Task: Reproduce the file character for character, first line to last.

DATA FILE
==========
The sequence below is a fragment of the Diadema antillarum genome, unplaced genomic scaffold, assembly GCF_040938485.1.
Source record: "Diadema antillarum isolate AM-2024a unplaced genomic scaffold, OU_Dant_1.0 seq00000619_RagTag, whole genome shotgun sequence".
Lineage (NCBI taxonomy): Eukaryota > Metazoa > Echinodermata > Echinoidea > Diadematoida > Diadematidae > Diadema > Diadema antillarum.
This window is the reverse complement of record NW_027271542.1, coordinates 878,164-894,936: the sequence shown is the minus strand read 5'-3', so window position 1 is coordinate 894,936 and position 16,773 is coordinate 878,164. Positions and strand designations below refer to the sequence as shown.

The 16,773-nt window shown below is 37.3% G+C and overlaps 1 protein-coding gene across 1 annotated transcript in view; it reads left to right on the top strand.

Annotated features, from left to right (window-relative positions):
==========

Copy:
The sequence below is a fragment of the Diadema antillarum genome, unplaced genomic scaffold, assembly GCF_040938485.1.
Source record: "Diadema antillarum isolate AM-2024a unplaced genomic scaffold, OU_Dant_1.0 seq00000619_RagTag, whole genome shotgun sequence".
Lineage (NCBI taxonomy): Eukaryota > Metazoa > Echinodermata > Echinoidea > Diadematoida > Diadematidae > Diadema > Diadema antillarum.
This window is the reverse complement of record NW_027271542.1, coordinates 878,164-894,936: the sequence shown is the minus strand read 5'-3', so window position 1 is coordinate 894,936 and position 16,773 is coordinate 878,164. Positions and strand designations below refer to the sequence as shown.

The 16,773-nt window shown below is 37.3% G+C and overlaps 1 protein-coding gene across 1 annotated transcript in view; it reads left to right on the top strand.

Annotated features, from left to right (window-relative positions):